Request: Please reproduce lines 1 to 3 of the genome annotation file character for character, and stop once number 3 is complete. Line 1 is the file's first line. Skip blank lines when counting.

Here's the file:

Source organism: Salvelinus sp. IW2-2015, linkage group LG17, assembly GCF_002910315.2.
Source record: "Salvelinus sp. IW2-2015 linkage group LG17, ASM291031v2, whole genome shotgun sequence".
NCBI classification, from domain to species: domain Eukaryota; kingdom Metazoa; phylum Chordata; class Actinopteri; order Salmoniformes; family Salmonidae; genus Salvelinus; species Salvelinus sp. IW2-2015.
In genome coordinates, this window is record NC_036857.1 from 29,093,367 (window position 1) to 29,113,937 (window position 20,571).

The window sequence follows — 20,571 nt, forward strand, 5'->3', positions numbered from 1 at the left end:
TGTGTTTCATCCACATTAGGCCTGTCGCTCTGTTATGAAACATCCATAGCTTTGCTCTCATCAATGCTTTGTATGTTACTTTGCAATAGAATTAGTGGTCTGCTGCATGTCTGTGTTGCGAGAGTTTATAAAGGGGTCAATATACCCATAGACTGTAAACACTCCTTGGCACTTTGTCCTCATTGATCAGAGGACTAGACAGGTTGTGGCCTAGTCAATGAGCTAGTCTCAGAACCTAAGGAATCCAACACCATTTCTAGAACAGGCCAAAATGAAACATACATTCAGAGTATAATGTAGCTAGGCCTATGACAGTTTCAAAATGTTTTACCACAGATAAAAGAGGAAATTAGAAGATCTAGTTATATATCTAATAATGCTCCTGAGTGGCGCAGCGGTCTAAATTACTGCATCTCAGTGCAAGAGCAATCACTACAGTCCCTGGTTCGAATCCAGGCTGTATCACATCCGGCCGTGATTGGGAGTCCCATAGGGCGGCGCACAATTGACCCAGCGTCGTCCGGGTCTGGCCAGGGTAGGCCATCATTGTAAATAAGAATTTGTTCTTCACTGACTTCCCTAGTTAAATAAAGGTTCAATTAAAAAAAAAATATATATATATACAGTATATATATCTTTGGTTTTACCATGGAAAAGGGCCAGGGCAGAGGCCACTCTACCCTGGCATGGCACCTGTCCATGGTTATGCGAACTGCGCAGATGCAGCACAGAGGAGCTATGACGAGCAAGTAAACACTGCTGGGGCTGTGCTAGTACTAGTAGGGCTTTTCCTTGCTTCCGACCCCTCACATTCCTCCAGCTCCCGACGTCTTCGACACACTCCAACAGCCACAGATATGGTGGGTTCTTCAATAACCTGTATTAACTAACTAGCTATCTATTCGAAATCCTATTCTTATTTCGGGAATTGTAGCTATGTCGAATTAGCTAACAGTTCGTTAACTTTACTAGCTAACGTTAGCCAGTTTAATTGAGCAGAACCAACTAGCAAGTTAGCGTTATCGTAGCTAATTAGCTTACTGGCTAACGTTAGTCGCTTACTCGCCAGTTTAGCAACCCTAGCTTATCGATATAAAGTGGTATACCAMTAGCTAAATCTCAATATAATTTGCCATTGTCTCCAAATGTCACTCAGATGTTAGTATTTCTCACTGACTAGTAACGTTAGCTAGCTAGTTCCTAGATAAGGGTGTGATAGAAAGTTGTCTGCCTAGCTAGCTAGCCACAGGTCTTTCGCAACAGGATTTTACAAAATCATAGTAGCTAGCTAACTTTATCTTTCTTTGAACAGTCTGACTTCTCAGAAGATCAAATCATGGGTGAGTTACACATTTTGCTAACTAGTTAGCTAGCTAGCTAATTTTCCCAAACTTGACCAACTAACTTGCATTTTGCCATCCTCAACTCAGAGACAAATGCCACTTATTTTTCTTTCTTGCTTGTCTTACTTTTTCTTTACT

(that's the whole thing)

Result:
Source organism: Salvelinus sp. IW2-2015, linkage group LG17, assembly GCF_002910315.2.
Source record: "Salvelinus sp. IW2-2015 linkage group LG17, ASM291031v2, whole genome shotgun sequence".
NCBI classification, from domain to species: domain Eukaryota; kingdom Metazoa; phylum Chordata; class Actinopteri; order Salmoniformes; family Salmonidae; genus Salvelinus; species Salvelinus sp. IW2-2015.